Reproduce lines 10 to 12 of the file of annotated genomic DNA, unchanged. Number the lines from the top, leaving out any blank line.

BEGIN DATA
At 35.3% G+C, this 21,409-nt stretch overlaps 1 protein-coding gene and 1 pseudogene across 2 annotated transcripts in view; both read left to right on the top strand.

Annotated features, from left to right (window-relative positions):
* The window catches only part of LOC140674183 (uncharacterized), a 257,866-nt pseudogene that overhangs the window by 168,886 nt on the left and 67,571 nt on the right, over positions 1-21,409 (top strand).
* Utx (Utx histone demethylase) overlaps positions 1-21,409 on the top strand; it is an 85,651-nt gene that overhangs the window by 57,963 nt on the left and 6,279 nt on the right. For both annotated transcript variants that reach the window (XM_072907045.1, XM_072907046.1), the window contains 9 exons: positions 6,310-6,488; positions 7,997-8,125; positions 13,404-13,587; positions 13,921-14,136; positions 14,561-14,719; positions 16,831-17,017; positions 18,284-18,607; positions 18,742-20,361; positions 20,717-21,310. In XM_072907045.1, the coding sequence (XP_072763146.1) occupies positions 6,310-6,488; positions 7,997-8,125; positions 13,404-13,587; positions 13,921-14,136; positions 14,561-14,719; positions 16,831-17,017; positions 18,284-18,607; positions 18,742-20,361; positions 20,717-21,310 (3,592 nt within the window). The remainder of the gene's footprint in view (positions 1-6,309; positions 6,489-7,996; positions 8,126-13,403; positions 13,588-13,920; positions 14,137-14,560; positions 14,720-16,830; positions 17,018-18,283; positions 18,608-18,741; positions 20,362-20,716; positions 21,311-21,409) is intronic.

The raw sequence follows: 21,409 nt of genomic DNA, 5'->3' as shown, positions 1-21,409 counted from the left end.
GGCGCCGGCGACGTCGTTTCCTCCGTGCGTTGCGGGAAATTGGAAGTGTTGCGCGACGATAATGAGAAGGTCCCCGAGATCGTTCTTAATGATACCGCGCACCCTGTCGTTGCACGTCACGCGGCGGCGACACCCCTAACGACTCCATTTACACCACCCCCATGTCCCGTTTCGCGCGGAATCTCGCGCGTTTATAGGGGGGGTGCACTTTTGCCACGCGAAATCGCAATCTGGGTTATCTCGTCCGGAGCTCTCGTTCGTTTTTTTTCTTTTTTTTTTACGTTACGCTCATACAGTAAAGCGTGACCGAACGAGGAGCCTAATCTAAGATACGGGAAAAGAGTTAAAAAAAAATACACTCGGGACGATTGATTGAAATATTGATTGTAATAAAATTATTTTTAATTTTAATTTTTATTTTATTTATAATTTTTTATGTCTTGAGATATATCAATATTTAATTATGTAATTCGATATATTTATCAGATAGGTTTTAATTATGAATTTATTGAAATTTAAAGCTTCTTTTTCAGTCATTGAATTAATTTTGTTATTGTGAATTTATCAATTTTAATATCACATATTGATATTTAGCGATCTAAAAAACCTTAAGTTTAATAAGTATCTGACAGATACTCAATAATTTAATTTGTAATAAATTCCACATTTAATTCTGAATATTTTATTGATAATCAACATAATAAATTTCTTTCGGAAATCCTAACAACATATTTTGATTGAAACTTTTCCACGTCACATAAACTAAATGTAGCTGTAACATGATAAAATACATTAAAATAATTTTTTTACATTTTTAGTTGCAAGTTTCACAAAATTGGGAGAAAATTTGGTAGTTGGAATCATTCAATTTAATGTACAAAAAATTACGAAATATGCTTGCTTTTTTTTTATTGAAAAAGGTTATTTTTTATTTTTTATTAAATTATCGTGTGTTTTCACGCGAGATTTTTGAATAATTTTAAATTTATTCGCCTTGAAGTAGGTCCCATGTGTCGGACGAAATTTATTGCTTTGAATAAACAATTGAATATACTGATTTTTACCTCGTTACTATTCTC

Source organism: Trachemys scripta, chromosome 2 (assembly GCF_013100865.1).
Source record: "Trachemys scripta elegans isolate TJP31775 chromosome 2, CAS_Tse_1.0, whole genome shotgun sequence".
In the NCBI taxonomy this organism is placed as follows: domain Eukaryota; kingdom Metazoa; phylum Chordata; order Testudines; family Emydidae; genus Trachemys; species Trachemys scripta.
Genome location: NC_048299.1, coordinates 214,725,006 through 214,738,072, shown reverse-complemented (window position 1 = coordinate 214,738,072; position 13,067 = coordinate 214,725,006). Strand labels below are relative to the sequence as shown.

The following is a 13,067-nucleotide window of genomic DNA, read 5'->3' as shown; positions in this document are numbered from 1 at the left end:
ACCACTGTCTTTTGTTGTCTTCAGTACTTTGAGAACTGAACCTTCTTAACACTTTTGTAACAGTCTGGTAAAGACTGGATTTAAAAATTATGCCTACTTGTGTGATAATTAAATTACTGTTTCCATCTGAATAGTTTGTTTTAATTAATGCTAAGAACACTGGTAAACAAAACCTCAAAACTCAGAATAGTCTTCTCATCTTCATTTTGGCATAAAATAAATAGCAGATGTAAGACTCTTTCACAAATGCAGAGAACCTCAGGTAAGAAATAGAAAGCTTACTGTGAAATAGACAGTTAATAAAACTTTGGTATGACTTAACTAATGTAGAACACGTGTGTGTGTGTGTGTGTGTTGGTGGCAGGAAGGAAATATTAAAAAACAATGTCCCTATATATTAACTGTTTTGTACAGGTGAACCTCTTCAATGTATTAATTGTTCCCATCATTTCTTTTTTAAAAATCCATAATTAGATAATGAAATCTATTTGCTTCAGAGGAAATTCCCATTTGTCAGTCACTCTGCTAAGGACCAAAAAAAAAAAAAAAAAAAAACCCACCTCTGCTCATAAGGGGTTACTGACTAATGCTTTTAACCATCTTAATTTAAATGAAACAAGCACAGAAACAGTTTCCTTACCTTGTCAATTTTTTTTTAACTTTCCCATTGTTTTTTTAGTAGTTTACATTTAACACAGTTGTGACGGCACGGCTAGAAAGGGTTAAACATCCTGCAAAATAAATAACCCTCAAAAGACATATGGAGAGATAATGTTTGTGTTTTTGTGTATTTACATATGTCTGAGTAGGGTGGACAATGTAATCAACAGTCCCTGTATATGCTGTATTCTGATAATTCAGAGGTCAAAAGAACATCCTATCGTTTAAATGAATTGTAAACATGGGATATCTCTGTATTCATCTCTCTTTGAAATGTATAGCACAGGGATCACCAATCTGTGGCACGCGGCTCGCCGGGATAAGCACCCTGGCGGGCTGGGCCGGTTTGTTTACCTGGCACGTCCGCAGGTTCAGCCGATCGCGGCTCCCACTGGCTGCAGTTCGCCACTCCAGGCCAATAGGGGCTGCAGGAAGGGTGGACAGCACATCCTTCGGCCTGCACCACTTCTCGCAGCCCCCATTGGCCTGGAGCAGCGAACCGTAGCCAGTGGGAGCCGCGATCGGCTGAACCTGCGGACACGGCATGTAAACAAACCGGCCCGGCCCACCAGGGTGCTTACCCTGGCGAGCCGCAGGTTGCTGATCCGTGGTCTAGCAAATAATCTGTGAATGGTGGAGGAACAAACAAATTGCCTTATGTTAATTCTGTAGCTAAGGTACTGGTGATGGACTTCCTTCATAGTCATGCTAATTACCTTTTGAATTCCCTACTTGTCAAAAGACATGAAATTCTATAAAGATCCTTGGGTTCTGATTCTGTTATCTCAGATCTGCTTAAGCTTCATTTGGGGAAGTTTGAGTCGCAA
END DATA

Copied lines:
Genome location: NC_048299.1, coordinates 214,725,006 through 214,738,072, shown reverse-complemented (window position 1 = coordinate 214,738,072; position 13,067 = coordinate 214,725,006). Strand labels below are relative to the sequence as shown.

The following is a 13,067-nucleotide window of genomic DNA, read 5'->3' as shown; positions in this document are numbered from 1 at the left end:
ACCACTGTCTTTTGTTGTCTTCAGTACTTTGAGAACTGAACCTTCTTAACACTTTTGTAACAGTCTGGTAAAGACTGGATTTAAAAATTATGCCTACTTGTGTGATAATTAAATTACTGTTTCCATCTGAATAGTTTGTTTTAATTAATGCTAAGAACACTGGTAAACAAAACCTCAAAACTCAGAATAGTCTTCTCATCTTCATTTTGGCATAAAATAAATAGCAGATGTAAGACTCTTTCACAAATGCAGAGAACCTCAGGTAAGAAATAGAAAGCTTACTGTGAAATAGACAGTTAATAAAACTTTGGTATGACTTAACTAATGTAGAACACGTGTGTGTGTGTGTGTGTGTTGGTGGCAGGAAGGAAATATTAAAAAACAATGTCCCTATATATTAACTGTTTTGTACAGGTGAACCTCTTCAATGTATTAATTGTTCCCATCATTTCTTTTTTAAAAATCCATAATTAGATAATGAAATCTATTTGCTTCAGAGGAAATTCCCATTTGTCAGTCACTCTGCTAAGGACCAAAAAAAAAAAAAAAAAAAAACCCACCTCTGCTCATAAGGGGTTACTGACTAATGCTTTTAACCATCTTAATTTAAATGAAACAAGCACAGAAACAGTTTCCTTACCTTGTCAATTTTTTTTTAACTTTCCCATTGTTTTTTTAGTAGTTTACATTTAACACAGTTGTGACGGCACGGCTAGAAAGGGTTAAACATCCTGCAAAATAAATAACCCTCAAAAGACATATGGAGAGATAATGTTTGTGTTTTTGTGTATTTACATATGTCTGAGTAGGGTGGACAATGTAATCAACAGTCCCTGTATATGCTGTATTCTGATAATTCAGAGGTCAAAAGAACATCCTATCGTTTAAATGAATTGTAAACATGGGATATCTCTGTATTCATCTCTCTTTGAAATGTATAGCACAGGGATCACCAATCTGTGGCACGCGGCTCGCCGGGATAAGCACCCTGGCGGGCTGGGCCGGTTTGTTTACCTGGCACGTCCGCAGGTTCAGCCGATCGCGGCTCCCACTGGCTGCAGTTCGCCACTCCAGGCCAATAGGGGCTGCAGGAAGGGTGGACAGCACATCCTTCGGCCTGCACCACTTCTCGCAGCCCCCATTGGCCTGGAGCAGCGAACCGTAGCCAGTGGGAGCCGCGATCGGCTGAACCTGCGGACACGGCATGTAAACAAACCGGCCCGGCCCACCAGGGTGCTTACCCTGGCGAGCCGCAGGTTGCTGATCCGTGGTCTAGCAAATAATCTGTGAATGGTGGAGGAACAAACAAATTGCCTTATGTTAATTCTGTAGCTAAGGTACTGGTGATGGACTTCCTTCATAGTCATGCTAATTACCTTTTGAATTCCCTACTTGTCAAAAGACATGAAATTCTATAAAGATCCTTGGGTTCTGATTCTGTTATCTCAGATCTGCTTAAGCTTCATTTGGGGAAGTTTGAGTCGCAA